The guilt following a suicide can be all-consuming. This means that you need to have a really in-depth and very honest look at what might be making you feel guilty and is holding you in a place of pain. We must be totally honest with ourselves when carrying out this exercise. By breaking down the relationship, we can identify the things that we wish we could have changed – but we also need to learn the difference between guilt and regret.
Guilt holds you in a place of pain. Guilt follows deliberate wrongdoing, an action, or words that we know was not the right thing to do or say at that particular time. Regret is a wish that something could have been said or done in a better way than it had been, had we known what was going to happen. If we had known the outcome we would have acted differently, instead, we acted in innocence.
By letting misplaced guilt go, we are allowing ourselves to grieve in a healthy manner.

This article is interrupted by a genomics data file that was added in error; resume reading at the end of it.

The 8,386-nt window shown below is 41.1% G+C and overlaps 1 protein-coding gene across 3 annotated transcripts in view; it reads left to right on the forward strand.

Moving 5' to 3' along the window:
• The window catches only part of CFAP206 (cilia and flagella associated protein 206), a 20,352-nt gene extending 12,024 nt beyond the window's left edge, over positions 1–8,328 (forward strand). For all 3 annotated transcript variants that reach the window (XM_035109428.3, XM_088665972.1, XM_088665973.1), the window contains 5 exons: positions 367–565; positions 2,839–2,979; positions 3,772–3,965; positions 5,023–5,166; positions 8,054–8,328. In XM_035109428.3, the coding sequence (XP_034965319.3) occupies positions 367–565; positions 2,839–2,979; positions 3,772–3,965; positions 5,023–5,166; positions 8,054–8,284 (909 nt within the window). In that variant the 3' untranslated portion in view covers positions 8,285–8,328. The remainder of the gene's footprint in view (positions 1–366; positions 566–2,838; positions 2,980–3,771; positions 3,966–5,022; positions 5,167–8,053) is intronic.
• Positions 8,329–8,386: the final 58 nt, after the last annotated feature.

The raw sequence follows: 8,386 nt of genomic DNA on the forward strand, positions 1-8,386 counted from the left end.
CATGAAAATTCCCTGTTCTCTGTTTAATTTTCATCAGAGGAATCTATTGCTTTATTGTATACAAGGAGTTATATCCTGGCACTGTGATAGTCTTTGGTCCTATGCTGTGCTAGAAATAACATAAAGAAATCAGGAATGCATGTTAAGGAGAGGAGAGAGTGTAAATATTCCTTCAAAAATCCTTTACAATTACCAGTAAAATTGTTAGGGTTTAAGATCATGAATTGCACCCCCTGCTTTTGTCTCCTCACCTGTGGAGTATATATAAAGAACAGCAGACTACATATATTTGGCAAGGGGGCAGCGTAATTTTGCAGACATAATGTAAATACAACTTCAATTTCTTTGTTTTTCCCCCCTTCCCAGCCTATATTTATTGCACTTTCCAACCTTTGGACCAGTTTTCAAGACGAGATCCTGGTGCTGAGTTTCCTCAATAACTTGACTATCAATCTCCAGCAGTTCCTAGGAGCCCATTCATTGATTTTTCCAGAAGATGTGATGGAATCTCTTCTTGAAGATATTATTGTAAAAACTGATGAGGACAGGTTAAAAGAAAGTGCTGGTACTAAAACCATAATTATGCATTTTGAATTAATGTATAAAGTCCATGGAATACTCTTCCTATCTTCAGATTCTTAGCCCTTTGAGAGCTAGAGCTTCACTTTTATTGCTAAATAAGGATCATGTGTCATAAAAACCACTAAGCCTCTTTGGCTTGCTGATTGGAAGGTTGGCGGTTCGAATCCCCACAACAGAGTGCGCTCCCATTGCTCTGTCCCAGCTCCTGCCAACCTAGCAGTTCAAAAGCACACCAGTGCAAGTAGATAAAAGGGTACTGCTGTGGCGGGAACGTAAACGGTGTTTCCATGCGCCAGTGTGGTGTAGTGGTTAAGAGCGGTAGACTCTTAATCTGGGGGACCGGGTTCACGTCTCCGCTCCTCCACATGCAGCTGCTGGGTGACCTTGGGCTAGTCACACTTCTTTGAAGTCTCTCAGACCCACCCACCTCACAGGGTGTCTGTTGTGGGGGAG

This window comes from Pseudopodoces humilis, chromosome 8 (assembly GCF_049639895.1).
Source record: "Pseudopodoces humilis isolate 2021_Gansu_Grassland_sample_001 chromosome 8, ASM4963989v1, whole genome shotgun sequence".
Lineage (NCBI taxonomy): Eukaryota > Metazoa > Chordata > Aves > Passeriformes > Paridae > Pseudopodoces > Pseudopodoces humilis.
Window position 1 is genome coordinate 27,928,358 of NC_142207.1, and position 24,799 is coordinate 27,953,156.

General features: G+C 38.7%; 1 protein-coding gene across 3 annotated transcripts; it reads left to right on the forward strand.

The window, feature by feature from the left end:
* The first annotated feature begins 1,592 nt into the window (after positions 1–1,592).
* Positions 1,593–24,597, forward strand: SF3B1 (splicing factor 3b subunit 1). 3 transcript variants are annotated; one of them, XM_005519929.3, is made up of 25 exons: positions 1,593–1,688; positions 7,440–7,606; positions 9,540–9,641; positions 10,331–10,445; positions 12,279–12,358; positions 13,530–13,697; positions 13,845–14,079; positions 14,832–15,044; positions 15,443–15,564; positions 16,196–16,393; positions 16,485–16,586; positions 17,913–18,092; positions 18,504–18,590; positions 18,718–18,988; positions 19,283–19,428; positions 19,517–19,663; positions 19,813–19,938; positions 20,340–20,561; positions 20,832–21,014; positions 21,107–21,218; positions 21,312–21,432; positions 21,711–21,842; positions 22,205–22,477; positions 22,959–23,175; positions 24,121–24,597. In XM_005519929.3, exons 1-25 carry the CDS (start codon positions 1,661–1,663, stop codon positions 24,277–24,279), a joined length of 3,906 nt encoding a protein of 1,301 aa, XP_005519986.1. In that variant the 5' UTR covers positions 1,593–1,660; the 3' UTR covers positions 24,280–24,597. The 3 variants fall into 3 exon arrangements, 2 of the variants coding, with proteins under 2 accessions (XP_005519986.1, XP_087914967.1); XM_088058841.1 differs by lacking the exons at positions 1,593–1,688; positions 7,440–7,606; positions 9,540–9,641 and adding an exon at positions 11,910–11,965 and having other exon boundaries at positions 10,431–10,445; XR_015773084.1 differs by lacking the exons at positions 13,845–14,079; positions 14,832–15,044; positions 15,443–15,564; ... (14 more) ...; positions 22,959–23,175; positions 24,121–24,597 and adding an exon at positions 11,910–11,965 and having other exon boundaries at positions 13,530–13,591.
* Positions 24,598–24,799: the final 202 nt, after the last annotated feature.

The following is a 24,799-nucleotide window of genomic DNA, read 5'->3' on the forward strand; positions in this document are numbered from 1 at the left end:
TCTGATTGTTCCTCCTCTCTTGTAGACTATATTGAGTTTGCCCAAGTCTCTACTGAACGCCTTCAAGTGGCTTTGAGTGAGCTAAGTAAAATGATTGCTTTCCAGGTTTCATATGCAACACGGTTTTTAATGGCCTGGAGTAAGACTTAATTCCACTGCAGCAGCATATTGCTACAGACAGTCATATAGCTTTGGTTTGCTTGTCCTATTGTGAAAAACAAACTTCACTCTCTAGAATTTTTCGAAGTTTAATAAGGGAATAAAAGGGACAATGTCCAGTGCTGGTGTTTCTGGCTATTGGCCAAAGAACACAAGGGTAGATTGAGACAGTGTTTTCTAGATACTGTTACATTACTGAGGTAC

Writing down how we feel about the relationship can identify areas where we are stuck. This in itself can be a most healing exercise as just realising something can be a cure in itself.
Suicide is the harshest answer to any kind of problem. There should be no judgement against the person who has died or against yourself. The truth is that often there are no signs and we have to accept the things that are out of our control and make a concerted effort to make a difference in the areas that we can.
When others know the circumstances of the death, they may feel uncertain about how to offer help. Even in the best of times, we find it difficult to ask for help – but the longer we grieve the more difficult we may find it to ask. We may not want to burden others, or may worry what they will think of us, or maybe we fear that we are asking too much. We may be afraid of being judged because of the stigma surrounding suicide.
But asking for help does not mean that you are losing control, neither is it a sign of weakness. There is no rule book for grief. Most of the time people love helping others, as long as they don’t already have more responsibility than they can cope with. Just think of a time someone asked you for help and how it made you feel when you were able to make a difference. So maybe we just aren’t used to reaching out and asking for support, or we simply don’t know what support to ask for because we have never needed it before. Reaching out to others and sharing our emotions can positively affect how well we cope.